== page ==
Alzheimer’s Study On Mice Shows Eating Garlic Is Linked To Better Memory

April 10, 2019

Vampires aren’t the only thing garlic is repelling anymore. A recent study involving Alzheimer’s disease in mice found that eating garlic may reduce the risk of developing memory problems later in life.

The researchers, who presented their data at the American Physiological Society’s 2019 experimental biology meeting, investigated the role of aging digestive systems in the development of memory problems.

Garlic was chosen because of its medicinal properties. Garlic is high in an organic compound called allyl sulfide, which has many health benefits including lowering cholesterol levels and reducing blood pressure.

“The diversity of the gut microbiota is diminished in elderly people, a life stage when neurodegenerative diseases such as Alzheimer’s and Parkinson’s develop and memory and cognitive abilities can decline,” said Dr. Neetu Tyagi, co-author of the study at the University of Louisville.

“We want to better understand how changes in the gut microbiota relate to aging-associated cognitive decline,” said Tyagi.

Gut microbiota are the microbes that populate the human body and outnumber our cells 10 to one. Dr. James Pickett, head of research at the Alzheimer’s Society, says there’s a growing body of evidence that suggests there’s a link between brain and gut health.

Researchers dosed 24-month-old mice (the age equivalent of humans between the ages of 56 and 69) with allyl sulfide. They then compared their memory skills to 24-year-old mice who didn’t take the allyl sulfide.

The mice who were dosed with allyl sulfide had healthier gut bacteria than those who didn’t receive the compound. They also had better short-term and long-term memory skills.

“Our findings suggest that dietary administration of garlic containing allyl sulfide could help maintain healthy gut microorganisms and improve cognitive health in the elderly,” said Dr. Jyotirmaya Behera, who led the study with Tyagi.

Behera and Tyagi believe memory problems could be caused by the neuronal-derived natriuretic factor (NDNF) not being fully expressed in older mice. The mice who took the garlic supplement had greater expression of this gene. Mice who didn’t eat the garlic compound, but received therapy related to the NDNF gene, also experienced improved memory.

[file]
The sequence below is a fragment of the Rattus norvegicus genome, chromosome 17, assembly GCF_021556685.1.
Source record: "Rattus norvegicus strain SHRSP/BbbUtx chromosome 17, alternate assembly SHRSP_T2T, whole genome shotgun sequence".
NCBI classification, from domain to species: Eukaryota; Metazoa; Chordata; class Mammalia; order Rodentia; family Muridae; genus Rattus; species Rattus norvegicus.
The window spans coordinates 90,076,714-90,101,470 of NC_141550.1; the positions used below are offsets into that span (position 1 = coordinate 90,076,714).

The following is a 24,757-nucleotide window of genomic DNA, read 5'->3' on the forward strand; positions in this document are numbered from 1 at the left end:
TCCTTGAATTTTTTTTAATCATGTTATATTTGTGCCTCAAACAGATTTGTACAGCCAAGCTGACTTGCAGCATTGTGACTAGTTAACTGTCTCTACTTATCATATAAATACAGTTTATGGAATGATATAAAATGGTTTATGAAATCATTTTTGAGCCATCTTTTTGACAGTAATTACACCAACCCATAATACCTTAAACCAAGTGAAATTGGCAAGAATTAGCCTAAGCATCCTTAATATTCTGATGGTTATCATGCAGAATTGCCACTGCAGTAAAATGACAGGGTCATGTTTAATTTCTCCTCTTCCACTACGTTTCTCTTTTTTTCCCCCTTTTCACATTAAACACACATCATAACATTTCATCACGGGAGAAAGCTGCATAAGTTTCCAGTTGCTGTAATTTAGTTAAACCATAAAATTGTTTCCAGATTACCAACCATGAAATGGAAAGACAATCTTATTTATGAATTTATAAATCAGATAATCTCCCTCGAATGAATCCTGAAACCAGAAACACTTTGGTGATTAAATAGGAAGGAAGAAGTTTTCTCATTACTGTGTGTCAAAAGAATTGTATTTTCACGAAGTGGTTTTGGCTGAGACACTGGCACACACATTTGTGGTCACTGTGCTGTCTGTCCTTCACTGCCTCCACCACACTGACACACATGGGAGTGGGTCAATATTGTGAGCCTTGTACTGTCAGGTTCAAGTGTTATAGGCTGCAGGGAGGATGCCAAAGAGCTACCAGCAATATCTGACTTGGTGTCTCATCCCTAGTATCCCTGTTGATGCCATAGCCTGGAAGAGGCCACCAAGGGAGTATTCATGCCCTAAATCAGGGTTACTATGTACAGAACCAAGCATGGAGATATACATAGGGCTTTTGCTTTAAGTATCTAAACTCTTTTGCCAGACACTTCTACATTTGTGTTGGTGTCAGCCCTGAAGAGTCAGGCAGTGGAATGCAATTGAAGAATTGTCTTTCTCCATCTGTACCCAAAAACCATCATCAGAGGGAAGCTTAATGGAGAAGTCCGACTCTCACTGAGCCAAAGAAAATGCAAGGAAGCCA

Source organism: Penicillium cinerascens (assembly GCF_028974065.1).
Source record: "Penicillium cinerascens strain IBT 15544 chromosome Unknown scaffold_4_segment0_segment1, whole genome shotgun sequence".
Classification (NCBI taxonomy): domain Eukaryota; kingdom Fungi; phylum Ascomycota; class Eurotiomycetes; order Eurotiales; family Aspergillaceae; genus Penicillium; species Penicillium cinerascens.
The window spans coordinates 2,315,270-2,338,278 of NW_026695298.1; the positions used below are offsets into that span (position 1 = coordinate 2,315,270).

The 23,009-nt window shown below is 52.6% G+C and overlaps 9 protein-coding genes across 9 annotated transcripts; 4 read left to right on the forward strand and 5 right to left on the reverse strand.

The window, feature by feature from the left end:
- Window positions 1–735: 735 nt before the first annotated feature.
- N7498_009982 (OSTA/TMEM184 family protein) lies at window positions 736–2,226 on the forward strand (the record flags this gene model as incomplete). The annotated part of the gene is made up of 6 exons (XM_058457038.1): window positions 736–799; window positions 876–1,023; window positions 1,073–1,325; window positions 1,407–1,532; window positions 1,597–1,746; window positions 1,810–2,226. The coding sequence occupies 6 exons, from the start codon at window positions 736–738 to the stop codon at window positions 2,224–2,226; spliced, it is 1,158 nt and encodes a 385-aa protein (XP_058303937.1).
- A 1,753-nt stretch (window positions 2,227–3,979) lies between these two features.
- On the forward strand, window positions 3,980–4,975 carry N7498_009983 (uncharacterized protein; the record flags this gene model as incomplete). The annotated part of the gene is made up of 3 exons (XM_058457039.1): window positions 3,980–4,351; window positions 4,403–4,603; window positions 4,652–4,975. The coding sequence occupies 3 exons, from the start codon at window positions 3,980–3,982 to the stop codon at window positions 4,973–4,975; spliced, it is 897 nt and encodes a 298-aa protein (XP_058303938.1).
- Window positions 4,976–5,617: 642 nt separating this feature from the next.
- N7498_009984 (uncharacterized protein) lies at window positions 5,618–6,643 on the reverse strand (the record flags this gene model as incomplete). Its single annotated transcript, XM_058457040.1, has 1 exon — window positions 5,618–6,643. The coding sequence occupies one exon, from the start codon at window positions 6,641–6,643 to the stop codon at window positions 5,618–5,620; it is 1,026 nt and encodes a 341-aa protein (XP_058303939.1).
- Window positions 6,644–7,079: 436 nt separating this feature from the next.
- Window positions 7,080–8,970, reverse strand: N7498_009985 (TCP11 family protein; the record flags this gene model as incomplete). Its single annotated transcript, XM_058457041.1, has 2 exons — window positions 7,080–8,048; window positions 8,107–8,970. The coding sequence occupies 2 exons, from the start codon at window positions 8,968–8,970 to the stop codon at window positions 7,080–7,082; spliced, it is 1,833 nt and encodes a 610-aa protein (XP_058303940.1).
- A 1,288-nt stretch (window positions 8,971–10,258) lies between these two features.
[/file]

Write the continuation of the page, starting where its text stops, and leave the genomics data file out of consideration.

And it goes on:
“This project is in its infancy and [was] only carried out in mice, so we can’t say eating garlic reduces age-related memory problems or impacts gut health at this stage,” said Pickett. But, he says, the research is exciting.

Approximately 5.8 million people in the U.S. suffer from Alzheimer’s disease. It’s predicted that the number will increase to 14 million by 2050. Physical activity is a great way to stay healthy, but not too many exercises help fight cognitive disorders. However, of 11 physical activities considered in a study published in The New England Journal of Medicine, only dancing was tied to a lower dementia risk

Although puzzles can activate our brains and reading labels can cut back unhealthy food choices by 13%, there’s no treatment for Alzheimer’s disease. But that doesn’t mean a healthy diet and exercise doesn’t reduce your risk.

“We’re investing in research to examine how bacteria in the gut can influence brain function and health,” said Pickett. “In the meantime, what we do know is what is good for the heat is good for the head: a healthy, varied diet and getting plenty of exercise can help to reduce the risk of dementia.”

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One Response to Alzheimer’s Study On Mice Shows Eating Garlic Is Linked To Better Memory

  1. fitoru Reply

    January 20, 2020 at 1:23 am

    Thanks goodness I came across this blog. I have long been wanting to read something like this.

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